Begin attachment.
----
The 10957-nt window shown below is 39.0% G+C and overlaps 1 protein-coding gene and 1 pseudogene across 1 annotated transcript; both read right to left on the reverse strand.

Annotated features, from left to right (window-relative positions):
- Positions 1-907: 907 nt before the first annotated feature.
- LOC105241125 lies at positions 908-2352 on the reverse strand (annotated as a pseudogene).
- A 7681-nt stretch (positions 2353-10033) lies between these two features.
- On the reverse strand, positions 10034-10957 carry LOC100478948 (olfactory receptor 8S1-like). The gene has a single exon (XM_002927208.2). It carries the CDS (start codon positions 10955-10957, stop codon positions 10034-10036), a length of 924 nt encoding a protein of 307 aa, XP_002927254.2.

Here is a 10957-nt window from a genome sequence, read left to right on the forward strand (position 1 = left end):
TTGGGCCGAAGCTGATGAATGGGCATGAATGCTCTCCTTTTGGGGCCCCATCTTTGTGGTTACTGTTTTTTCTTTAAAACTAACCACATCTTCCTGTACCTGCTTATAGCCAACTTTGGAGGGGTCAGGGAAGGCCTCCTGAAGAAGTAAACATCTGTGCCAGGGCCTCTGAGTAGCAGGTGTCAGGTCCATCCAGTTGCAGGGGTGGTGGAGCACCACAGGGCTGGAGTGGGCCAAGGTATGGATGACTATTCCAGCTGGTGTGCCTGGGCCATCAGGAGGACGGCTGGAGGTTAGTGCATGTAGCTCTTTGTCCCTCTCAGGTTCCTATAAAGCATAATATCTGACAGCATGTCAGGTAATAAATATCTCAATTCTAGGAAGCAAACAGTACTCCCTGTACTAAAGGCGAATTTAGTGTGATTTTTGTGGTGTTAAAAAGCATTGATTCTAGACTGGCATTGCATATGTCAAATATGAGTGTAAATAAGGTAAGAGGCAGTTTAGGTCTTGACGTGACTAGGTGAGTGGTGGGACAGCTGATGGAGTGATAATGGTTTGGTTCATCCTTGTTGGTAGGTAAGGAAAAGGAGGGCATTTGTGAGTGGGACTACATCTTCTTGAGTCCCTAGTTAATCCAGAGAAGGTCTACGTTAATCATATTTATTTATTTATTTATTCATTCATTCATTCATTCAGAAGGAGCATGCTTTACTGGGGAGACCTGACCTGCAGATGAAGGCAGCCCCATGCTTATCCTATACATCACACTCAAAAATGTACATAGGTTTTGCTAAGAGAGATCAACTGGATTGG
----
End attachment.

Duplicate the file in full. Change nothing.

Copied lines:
The 10957-nt window shown below is 39.0% G+C and overlaps 1 protein-coding gene and 1 pseudogene across 1 annotated transcript; both read right to left on the reverse strand.

Annotated features, from left to right (window-relative positions):
- Positions 1-907: 907 nt before the first annotated feature.
- LOC105241125 lies at positions 908-2352 on the reverse strand (annotated as a pseudogene).
- A 7681-nt stretch (positions 2353-10033) lies between these two features.
- On the reverse strand, positions 10034-10957 carry LOC100478948 (olfactory receptor 8S1-like). The gene has a single exon (XM_002927208.2). It carries the CDS (start codon positions 10955-10957, stop codon positions 10034-10036), a length of 924 nt encoding a protein of 307 aa, XP_002927254.2.

Here is a 10957-nt window from a genome sequence, read left to right on the forward strand (position 1 = left end):
TTGGGCCGAAGCTGATGAATGGGCATGAATGCTCTCCTTTTGGGGCCCCATCTTTGTGGTTACTGTTTTTTCTTTAAAACTAACCACATCTTCCTGTACCTGCTTATAGCCAACTTTGGAGGGGTCAGGGAAGGCCTCCTGAAGAAGTAAACATCTGTGCCAGGGCCTCTGAGTAGCAGGTGTCAGGTCCATCCAGTTGCAGGGGTGGTGGAGCACCACAGGGCTGGAGTGGGCCAAGGTATGGATGACTATTCCAGCTGGTGTGCCTGGGCCATCAGGAGGACGGCTGGAGGTTAGTGCATGTAGCTCTTTGTCCCTCTCAGGTTCCTATAAAGCATAATATCTGACAGCATGTCAGGTAATAAATATCTCAATTCTAGGAAGCAAACAGTACTCCCTGTACTAAAGGCGAATTTAGTGTGATTTTTGTGGTGTTAAAAAGCATTGATTCTAGACTGGCATTGCATATGTCAAATATGAGTGTAAATAAGGTAAGAGGCAGTTTAGGTCTTGACGTGACTAGGTGAGTGGTGGGACAGCTGATGGAGTGATAATGGTTTGGTTCATCCTTGTTGGTAGGTAAGGAAAAGGAGGGCATTTGTGAGTGGGACTACATCTTCTTGAGTCCCTAGTTAATCCAGAGAAGGTCTACGTTAATCATATTTATTTATTTATTTATTCATTCATTCATTCATTCAGAAGGAGCATGCTTTACTGGGGAGACCTGACCTGCAGATGAAGGCAGCCCCATGCTTATCCTATACATCACACTCAAAAATGTACATAGGTTTTGCTAAGAGAGATCAACTGGATTGG